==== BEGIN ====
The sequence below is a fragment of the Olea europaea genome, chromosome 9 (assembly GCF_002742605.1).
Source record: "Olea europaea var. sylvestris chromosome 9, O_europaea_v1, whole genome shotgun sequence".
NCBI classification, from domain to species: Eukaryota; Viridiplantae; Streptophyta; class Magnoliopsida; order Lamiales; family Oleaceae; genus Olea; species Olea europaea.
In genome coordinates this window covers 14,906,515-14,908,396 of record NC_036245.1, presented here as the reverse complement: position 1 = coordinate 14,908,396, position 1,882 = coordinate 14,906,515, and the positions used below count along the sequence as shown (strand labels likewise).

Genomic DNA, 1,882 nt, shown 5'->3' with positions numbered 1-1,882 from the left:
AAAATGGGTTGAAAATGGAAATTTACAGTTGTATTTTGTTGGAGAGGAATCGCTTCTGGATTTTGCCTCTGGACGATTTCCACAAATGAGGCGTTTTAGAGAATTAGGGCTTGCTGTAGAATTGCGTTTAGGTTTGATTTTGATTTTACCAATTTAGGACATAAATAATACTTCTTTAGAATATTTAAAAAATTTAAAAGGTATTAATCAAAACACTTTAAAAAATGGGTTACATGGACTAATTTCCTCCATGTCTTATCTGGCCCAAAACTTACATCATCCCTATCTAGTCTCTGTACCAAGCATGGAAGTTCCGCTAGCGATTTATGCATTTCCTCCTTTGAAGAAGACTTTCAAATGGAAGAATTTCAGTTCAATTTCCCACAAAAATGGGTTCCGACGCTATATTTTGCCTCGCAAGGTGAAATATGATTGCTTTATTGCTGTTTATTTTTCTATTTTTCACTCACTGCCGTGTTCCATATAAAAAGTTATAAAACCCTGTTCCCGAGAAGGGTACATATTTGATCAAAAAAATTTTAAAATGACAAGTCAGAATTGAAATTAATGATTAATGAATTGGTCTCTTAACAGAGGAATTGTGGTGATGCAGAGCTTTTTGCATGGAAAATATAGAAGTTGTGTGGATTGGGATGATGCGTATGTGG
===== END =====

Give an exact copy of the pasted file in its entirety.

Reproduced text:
The sequence below is a fragment of the Olea europaea genome, chromosome 9 (assembly GCF_002742605.1).
Source record: "Olea europaea var. sylvestris chromosome 9, O_europaea_v1, whole genome shotgun sequence".
NCBI classification, from domain to species: Eukaryota; Viridiplantae; Streptophyta; class Magnoliopsida; order Lamiales; family Oleaceae; genus Olea; species Olea europaea.
In genome coordinates this window covers 14,906,515-14,908,396 of record NC_036245.1, presented here as the reverse complement: position 1 = coordinate 14,908,396, position 1,882 = coordinate 14,906,515, and the positions used below count along the sequence as shown (strand labels likewise).

Genomic DNA, 1,882 nt, shown 5'->3' with positions numbered 1-1,882 from the left:
AAAATGGGTTGAAAATGGAAATTTACAGTTGTATTTTGTTGGAGAGGAATCGCTTCTGGATTTTGCCTCTGGACGATTTCCACAAATGAGGCGTTTTAGAGAATTAGGGCTTGCTGTAGAATTGCGTTTAGGTTTGATTTTGATTTTACCAATTTAGGACATAAATAATACTTCTTTAGAATATTTAAAAAATTTAAAAGGTATTAATCAAAACACTTTAAAAAATGGGTTACATGGACTAATTTCCTCCATGTCTTATCTGGCCCAAAACTTACATCATCCCTATCTAGTCTCTGTACCAAGCATGGAAGTTCCGCTAGCGATTTATGCATTTCCTCCTTTGAAGAAGACTTTCAAATGGAAGAATTTCAGTTCAATTTCCCACAAAAATGGGTTCCGACGCTATATTTTGCCTCGCAAGGTGAAATATGATTGCTTTATTGCTGTTTATTTTTCTATTTTTCACTCACTGCCGTGTTCCATATAAAAAGTTATAAAACCCTGTTCCCGAGAAGGGTACATATTTGATCAAAAAAATTTTAAAATGACAAGTCAGAATTGAAATTAATGATTAATGAATTGGTCTCTTAACAGAGGAATTGTGGTGATGCAGAGCTTTTTGCATGGAAAATATAGAAGTTGTGTGGATTGGGATGATGCGTATGTGG